Dragons Drag On in the 21st Century

They’re overused, don’t make sense, and the Rule of Cool isn’t going to save them forever.

Is anybody else bored of dragons? I can’t remember the last time I was interested in reading a fantasy book involving one. These days they can actively turn me off reading a book. Perhaps the market it just oversaturated with them, trading on the back of the likes of A Song of Ice and Fire and Skyrim, and as a result I’ve become overexposed to the fire-breathing reptiles. On the other hand, when I think about it, I suspect that dragons as a concept have become the source of their own diluted significance.

Before I go on, and so the Internet doesn’t yell at me, I won’t be dealing with the  numerous types of dragon here. I’m dealing purely with the traditional Western concept – large, stocky, reptilian quadrupeds. Bat wings, breathes fire, and enjoys hoarding gold and nubile young women. Those guys.  

Dragons have always been symbolic of something awe inspiring, mythical, forces blurring the line between the supernatural and the natural. Frequently portrayed as highly intelligent, the more animalistic variety are portrayed with an apex-predator cunning that outmatches all other fauna, while the more supernatural portrayals can often speak human languages and have few problems with advanced subjects that tax even a human mind. They are almost universally powerful, whether by sheer brute force and the ability to drown everything they don’t like in a torrent of fire, or by intellectual prowess, experience, and an arsenal of mystic abilities; there are very few creatures that are supposed to be able to go toe-to-toe with your typical dragon. The problem is that all too frequently none of this is true. Dragons have a good marketing team, but so much the image boils down to literary gold leaf. Peel back the shiny outer layer and all too frequently there’s no substance to the style.

The mythical dragon has become one of the stock antagonists of the fantasy setting. They are everywhere, usually said to be incredibly rare, but there’s always one around ready to do something unnecessary. If you need a guard dog for a MacGuffin, use a dragon. If someone you know was attacked, use a dragon. If you broke a nail, use a dragon. The problem dragons have stems from one of their greatest assets: their prestige. They have accumulated enough of a reputation to be able to coast comfortably and there doesn’t seem to be a great deal of energy around them despite their legendary status as a fantastic force of nature.

Worse, the traditionalists will actively reject any movement on the dragon, if you give too much information about them then they’re likely to lose their sense of unknowable power. Except, I’d say we’re long past the point that they’ve already lost it. Through repetition and familiarity their appearance elicits, if anything at all, a Pavlovian response rather than a genuine sense of interest or awe. We have been bombarded with the cultural notion that we supposed to ‘ooh’ and ‘aah’ at the big scaly reptiles for long enough that we do so without thinking. The market is oversaturated and even centuries of compounded cultural association has its limits. It’s not enough to coast on in the modern world. Dragons, like everything else, are going to have to adapt to the times, or become obsolete.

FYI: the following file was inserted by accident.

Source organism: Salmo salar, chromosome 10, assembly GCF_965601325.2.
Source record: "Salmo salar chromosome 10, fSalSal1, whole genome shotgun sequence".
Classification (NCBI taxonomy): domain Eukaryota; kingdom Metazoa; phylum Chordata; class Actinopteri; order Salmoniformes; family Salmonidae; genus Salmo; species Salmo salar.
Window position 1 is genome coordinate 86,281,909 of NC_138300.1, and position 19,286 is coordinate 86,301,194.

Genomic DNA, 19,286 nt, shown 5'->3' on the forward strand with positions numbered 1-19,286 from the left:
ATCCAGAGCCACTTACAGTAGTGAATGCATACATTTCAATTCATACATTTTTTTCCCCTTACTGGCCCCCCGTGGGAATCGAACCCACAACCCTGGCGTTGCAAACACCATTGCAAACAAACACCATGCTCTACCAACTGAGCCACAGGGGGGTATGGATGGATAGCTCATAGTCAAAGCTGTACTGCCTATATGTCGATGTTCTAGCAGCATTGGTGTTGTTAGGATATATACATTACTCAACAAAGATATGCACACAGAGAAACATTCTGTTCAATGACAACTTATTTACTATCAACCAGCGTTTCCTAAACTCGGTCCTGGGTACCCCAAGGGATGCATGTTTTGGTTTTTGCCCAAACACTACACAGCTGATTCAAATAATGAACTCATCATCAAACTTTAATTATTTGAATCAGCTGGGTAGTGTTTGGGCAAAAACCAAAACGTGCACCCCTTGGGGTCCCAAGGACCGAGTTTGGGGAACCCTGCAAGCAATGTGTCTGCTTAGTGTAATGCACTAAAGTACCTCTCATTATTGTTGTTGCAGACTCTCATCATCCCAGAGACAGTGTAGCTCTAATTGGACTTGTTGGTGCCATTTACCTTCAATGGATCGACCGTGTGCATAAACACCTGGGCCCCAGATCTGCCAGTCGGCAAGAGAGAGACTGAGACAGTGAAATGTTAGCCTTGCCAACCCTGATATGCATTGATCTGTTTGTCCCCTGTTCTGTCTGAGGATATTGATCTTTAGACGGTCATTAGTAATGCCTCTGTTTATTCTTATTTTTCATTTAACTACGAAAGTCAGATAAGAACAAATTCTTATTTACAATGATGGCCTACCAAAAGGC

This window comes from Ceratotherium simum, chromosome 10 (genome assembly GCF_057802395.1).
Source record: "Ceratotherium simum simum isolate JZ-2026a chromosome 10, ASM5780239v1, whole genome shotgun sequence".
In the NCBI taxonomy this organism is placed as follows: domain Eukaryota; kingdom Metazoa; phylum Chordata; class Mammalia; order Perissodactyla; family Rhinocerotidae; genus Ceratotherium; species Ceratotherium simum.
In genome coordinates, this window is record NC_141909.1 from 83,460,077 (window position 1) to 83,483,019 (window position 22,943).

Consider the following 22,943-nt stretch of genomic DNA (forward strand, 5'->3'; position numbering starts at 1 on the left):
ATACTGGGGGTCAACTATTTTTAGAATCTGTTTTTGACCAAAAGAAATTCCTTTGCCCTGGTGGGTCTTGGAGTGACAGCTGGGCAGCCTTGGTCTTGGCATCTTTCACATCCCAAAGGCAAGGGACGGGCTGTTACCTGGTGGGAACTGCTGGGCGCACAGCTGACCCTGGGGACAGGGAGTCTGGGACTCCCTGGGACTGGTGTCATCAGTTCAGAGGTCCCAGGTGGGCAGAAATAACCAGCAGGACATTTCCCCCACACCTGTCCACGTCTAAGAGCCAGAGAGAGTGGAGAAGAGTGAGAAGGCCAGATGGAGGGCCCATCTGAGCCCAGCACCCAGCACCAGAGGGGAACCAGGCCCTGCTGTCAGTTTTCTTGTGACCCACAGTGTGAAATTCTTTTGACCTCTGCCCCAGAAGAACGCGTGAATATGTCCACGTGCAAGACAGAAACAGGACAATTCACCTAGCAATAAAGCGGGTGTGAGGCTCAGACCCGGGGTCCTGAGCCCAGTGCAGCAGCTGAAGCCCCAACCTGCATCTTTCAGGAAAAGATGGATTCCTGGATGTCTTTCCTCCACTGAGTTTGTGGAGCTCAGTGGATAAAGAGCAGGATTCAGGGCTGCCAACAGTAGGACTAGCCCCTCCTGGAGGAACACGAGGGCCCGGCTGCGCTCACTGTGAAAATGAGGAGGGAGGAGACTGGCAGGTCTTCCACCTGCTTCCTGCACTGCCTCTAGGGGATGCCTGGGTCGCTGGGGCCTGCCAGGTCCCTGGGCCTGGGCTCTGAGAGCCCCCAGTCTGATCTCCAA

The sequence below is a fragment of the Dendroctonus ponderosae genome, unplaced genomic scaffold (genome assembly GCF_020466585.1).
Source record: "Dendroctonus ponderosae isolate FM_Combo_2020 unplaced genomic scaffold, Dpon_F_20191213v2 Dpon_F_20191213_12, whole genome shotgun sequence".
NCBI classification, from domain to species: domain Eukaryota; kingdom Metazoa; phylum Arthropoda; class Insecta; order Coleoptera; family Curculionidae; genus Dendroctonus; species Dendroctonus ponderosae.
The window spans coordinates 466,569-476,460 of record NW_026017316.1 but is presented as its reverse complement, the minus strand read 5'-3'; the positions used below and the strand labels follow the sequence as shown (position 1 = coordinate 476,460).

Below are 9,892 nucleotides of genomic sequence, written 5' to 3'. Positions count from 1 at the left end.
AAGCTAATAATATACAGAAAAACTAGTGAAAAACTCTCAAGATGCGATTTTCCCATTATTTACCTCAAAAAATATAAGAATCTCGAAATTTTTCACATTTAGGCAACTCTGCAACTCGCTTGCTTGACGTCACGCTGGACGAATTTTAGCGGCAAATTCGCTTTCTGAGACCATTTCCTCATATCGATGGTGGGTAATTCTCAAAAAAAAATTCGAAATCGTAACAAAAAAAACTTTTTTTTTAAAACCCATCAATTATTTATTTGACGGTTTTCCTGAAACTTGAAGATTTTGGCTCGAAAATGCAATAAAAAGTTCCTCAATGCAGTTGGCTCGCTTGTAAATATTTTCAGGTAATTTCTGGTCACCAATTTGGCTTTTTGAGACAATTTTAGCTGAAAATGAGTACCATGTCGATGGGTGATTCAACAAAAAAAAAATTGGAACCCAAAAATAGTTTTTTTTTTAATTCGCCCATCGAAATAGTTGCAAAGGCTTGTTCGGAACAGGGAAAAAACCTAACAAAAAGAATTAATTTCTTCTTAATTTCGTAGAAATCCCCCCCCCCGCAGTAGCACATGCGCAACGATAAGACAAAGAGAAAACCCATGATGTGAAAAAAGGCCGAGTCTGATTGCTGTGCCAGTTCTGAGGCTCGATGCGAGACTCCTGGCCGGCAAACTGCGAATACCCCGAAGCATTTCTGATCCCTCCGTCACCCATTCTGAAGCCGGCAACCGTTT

Dragons raise questions. When a dragon appears, the usual questions it should be raising are ‘where does it come from’, ‘what does it want?’ and (usually) ‘how do they make it go away?’ The unflattering reality is that the questions dragons raise now are ‘why does it want gold?’, ‘why does it want women?’ and ‘what the hell is it supposed to do with either of those things?’

Dragons used to be more allegorical. They frequently stood in for the concept of greed. To a post-Christian capitalist audience to whom humility and poverty is clearly not a sign of character nor an indication of future riches in any sense of the word, and authors who understandably don’t feel a need for anyone to dispense another shallow and thinly veiled sermon on the corrupting influence of money, dragons have needed to stand on their own terms for a while now.

Historically, they’ve had enough collateral to get by on shock and awe. Fly faster, roar louder, breathe more fire, eat more peasants, show up during a storm, accentuate the theatrics. It worked well for a while. But the audience is more educated now, they’ve grown up in a world that has reinforced the importance of asking questions and considering critically. Entire economies of information and learning, with lectures, essays, and podcasts dedicated to tackling dense topics and teaching new skills and modes of thinking. We’ve all seen the lizards overhead and the screaming princesses and the burning buildings, and we’re used to it now. Dragons, however, aren’t used to being cross-examined, but shock-and-awe no longer cuts it. Yes, it’s fiction, but that doesn’t get you off the hook – if anything it invites interrogation. The modern world is a court room and everybody is on trial. Get used to answering questions, whether you’re a peasant or a force of nature.

As an avatar of avarice, dragons are an odd choice, especially when that avarice is focused on a human-centric economy. What is a dragon supposed to do with a hoard of gold coins? Sleep on them? Why? What possible explanation is there for a big species of lizard inexplicably being driven to sleep on a big pile of gold? What was wrong with a human as the avaricious wealth hoarder? There are so many basic problems with the concept of dragons as wealth hoarders.